The next leader of Montana's largest native bank is no carpetbagger.
On Wednesday, the 16-member board of Billings-based First Interstate BancSystem Inc., unanimously chose Edward Garding, a 40-year employee, as its next president and chief executive. He will take over the top job on April 1, 2012, when Lyle R. Knight retires after 14 years.
In 1971, Garding was just graduating from Eastern College, now Montana State University Billings, when he asked for an interview with First Interstate's president.
"I knew I wanted a job in the banking business and I wanted this bank," he said.
After the interview, the president thanked him, but said he had absolutely no job openings.
Undeterred, Garding said, "This is the only suit that I own and I'm going to put it on every Friday and come and see you until you hire me."
Five Fridays later, the president introduced him to Homer Scott Sr., the bank's founder, and Garding soon was hired as the bank's first management trainee.
"Now it's 40 years later, and I'm still in the training program," Garding joked.
Only now he'll continue his studies in his office at the top of Montana's tallest building.
"Ed brings wisdom and trust plus the ability to invigorate in a time of change," board vice chairman Jim Scott said.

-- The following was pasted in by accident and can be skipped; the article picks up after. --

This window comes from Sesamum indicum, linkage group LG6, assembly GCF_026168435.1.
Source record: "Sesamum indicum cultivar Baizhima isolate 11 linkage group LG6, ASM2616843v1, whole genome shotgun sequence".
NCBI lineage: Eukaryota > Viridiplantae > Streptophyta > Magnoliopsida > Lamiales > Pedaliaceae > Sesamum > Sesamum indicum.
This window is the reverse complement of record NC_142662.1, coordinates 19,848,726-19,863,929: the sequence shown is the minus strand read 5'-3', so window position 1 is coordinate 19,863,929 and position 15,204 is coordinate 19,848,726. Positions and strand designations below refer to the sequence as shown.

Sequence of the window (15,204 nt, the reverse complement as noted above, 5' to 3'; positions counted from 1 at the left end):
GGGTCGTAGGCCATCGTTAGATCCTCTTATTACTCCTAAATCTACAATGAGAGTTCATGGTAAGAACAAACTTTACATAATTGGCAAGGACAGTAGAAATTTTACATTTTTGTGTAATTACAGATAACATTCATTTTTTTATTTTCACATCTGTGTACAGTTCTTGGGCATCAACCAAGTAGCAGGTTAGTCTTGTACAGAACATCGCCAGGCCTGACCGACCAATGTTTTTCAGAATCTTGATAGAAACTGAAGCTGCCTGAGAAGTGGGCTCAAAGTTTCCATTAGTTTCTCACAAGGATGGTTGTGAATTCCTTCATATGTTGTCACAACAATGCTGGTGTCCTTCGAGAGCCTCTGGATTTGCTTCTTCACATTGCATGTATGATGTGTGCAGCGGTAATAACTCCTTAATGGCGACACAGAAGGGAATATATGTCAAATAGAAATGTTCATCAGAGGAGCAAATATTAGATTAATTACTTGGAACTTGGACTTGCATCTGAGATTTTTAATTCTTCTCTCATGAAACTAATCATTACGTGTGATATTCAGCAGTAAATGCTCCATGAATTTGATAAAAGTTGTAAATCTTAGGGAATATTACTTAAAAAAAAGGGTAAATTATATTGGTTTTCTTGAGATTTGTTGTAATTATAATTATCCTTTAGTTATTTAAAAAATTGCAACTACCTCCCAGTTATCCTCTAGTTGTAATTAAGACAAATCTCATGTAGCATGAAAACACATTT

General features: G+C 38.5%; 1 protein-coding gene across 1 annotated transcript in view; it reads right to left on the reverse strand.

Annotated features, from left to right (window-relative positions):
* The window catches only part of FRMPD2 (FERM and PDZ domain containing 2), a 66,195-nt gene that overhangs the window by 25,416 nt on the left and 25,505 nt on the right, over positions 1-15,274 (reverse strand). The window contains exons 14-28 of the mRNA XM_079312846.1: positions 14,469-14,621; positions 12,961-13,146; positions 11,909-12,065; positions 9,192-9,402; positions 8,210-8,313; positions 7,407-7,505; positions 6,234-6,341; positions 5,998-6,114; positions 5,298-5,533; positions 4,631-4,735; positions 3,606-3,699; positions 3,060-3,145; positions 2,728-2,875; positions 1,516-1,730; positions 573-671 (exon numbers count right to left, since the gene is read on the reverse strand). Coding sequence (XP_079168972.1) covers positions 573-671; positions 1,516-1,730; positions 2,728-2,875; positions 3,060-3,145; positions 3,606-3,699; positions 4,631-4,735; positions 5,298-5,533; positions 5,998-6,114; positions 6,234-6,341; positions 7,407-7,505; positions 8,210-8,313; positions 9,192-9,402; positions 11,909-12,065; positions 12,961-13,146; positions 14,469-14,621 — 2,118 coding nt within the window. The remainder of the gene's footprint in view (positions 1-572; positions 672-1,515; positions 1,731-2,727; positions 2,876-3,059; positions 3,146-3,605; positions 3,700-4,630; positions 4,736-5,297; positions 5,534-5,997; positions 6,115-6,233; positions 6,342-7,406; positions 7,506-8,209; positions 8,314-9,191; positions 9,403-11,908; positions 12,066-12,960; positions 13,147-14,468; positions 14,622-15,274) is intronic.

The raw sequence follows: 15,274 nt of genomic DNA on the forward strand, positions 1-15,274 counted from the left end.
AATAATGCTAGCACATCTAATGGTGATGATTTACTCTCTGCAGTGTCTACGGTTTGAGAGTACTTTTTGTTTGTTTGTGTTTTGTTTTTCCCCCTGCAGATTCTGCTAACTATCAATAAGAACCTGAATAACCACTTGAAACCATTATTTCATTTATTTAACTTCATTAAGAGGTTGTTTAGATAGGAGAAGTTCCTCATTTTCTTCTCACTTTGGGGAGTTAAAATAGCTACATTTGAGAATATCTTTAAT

The first challenge is to reassure everyone that management of the bank with 71 offices and 1,700 employees in Montana, Wyoming and western South Dakota is stable, Garding said.
"There are no plans to change the culture or the values of our company in any way," he said.
The effects of the prolonged recession hit this region lighter than other areas of the U.S. and the worst of the economic doldrums have passed, Garding said.
"But, that said, we certainly aren't immune. Our loan portfolio doesn't have the same quality that it had four years ago," he said, especially in the Flathead Valley.
As chief executive he has to answer to five sets of bosses: employees, customers, stockholders, the board of directors and bank regulators.
First Interstate has many good leaders and Garding's choice was part of a long-range succession plan, Jim Scott said.
"As a family company with a great history, strong succession is critical for driving and sustaining long-term value," board chairman Tom Scott said.
The Scott family started the bank in Sheridan, Wyo., 43 years ago, and sold public stock for the first time last year at an opening price of $14.50 per share. The stock closed at $11.56 per share Wednesday.
As of June, First Interstate had $7.2 billion in assets and has been profitable for 23 consecutive years.
Garding has been the chief operating officer since August 2010 and has worked with Knight for 14 years.
On Monday, the bank will deliver its quarterly financial report.
And soon, Garding will don the barrister costume he bought, complete with the blond wig, to pick the best-carved pumpkin in an employee competition.
"Halloween is my favorite holiday. You better address me, 'My Lord,'" he joked, with Jim Scott, who was on a conference call from New York City.